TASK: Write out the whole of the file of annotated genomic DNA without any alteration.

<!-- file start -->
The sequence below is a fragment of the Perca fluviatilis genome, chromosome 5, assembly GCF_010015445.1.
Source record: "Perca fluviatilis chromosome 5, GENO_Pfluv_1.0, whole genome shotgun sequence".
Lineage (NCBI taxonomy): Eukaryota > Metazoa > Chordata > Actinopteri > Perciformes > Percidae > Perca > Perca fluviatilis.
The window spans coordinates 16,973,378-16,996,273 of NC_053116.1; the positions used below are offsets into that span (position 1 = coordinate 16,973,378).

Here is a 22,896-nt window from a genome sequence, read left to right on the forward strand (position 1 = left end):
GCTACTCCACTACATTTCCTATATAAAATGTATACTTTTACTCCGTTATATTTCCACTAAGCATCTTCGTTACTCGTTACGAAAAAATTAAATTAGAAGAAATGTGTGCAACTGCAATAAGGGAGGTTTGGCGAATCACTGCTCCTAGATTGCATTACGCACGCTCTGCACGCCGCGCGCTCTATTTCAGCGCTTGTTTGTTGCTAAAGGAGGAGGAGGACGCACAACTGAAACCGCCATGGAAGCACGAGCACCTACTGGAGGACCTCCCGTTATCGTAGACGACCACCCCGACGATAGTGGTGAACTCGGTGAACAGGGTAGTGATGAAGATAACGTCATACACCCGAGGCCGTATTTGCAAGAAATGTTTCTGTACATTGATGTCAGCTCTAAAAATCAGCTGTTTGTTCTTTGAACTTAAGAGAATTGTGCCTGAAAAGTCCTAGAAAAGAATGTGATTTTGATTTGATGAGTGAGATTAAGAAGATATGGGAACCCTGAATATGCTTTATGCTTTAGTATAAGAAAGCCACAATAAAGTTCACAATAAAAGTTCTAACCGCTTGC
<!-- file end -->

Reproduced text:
The sequence below is a fragment of the Perca fluviatilis genome, chromosome 5, assembly GCF_010015445.1.
Source record: "Perca fluviatilis chromosome 5, GENO_Pfluv_1.0, whole genome shotgun sequence".
Lineage (NCBI taxonomy): Eukaryota > Metazoa > Chordata > Actinopteri > Perciformes > Percidae > Perca > Perca fluviatilis.
The window spans coordinates 16,973,378-16,996,273 of NC_053116.1; the positions used below are offsets into that span (position 1 = coordinate 16,973,378).

Here is a 22,896-nt window from a genome sequence, read left to right on the forward strand (position 1 = left end):
GCTACTCCACTACATTTCCTATATAAAATGTATACTTTTACTCCGTTATATTTCCACTAAGCATCTTCGTTACTCGTTACGAAAAAATTAAATTAGAAGAAATGTGTGCAACTGCAATAAGGGAGGTTTGGCGAATCACTGCTCCTAGATTGCATTACGCACGCTCTGCACGCCGCGCGCTCTATTTCAGCGCTTGTTTGTTGCTAAAGGAGGAGGAGGACGCACAACTGAAACCGCCATGGAAGCACGAGCACCTACTGGAGGACCTCCCGTTATCGTAGACGACCACCCCGACGATAGTGGTGAACTCGGTGAACAGGGTAGTGATGAAGATAACGTCATACACCCGAGGCCGTATTTGCAAGAAATGTTTCTGTACATTGATGTCAGCTCTAAAAATCAGCTGTTTGTTCTTTGAACTTAAGAGAATTGTGCCTGAAAAGTCCTAGAAAAGAATGTGATTTTGATTTGATGAGTGAGATTAAGAAGATATGGGAACCCTGAATATGCTTTATGCTTTAGTATAAGAAAGCCACAATAAAGTTCACAATAAAAGTTCTAACCGCTTGC